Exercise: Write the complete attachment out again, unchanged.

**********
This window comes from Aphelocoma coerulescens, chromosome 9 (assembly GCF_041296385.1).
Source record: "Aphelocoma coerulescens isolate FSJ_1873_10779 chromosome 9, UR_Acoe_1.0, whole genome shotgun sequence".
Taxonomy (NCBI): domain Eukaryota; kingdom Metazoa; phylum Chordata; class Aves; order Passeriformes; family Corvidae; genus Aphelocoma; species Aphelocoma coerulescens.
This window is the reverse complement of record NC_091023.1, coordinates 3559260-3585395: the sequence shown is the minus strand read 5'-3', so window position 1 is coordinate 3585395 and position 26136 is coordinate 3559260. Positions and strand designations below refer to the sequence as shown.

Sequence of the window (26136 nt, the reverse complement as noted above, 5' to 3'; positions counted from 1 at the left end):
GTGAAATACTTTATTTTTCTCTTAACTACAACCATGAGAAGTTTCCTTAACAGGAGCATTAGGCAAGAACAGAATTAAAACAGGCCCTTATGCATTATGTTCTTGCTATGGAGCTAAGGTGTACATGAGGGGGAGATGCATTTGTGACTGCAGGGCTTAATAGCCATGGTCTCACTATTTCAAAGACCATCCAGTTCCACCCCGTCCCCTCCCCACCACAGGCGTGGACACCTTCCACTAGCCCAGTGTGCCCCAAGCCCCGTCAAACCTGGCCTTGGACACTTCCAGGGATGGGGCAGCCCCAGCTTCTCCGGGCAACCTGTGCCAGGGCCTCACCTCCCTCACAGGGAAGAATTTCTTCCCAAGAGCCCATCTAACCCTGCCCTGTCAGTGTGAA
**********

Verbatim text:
This window comes from Aphelocoma coerulescens, chromosome 9 (assembly GCF_041296385.1).
Source record: "Aphelocoma coerulescens isolate FSJ_1873_10779 chromosome 9, UR_Acoe_1.0, whole genome shotgun sequence".
Taxonomy (NCBI): domain Eukaryota; kingdom Metazoa; phylum Chordata; class Aves; order Passeriformes; family Corvidae; genus Aphelocoma; species Aphelocoma coerulescens.
This window is the reverse complement of record NC_091023.1, coordinates 3559260-3585395: the sequence shown is the minus strand read 5'-3', so window position 1 is coordinate 3585395 and position 26136 is coordinate 3559260. Positions and strand designations below refer to the sequence as shown.

Sequence of the window (26136 nt, the reverse complement as noted above, 5' to 3'; positions counted from 1 at the left end):
GTGAAATACTTTATTTTTCTCTTAACTACAACCATGAGAAGTTTCCTTAACAGGAGCATTAGGCAAGAACAGAATTAAAACAGGCCCTTATGCATTATGTTCTTGCTATGGAGCTAAGGTGTACATGAGGGGGAGATGCATTTGTGACTGCAGGGCTTAATAGCCATGGTCTCACTATTTCAAAGACCATCCAGTTCCACCCCGTCCCCTCCCCACCACAGGCGTGGACACCTTCCACTAGCCCAGTGTGCCCCAAGCCCCGTCAAACCTGGCCTTGGACACTTCCAGGGATGGGGCAGCCCCAGCTTCTCCGGGCAACCTGTGCCAGGGCCTCACCTCCCTCACAGGGAAGAATTTCTTCCCAAGAGCCCATCTAACCCTGCCCTGTCAGTGTGAA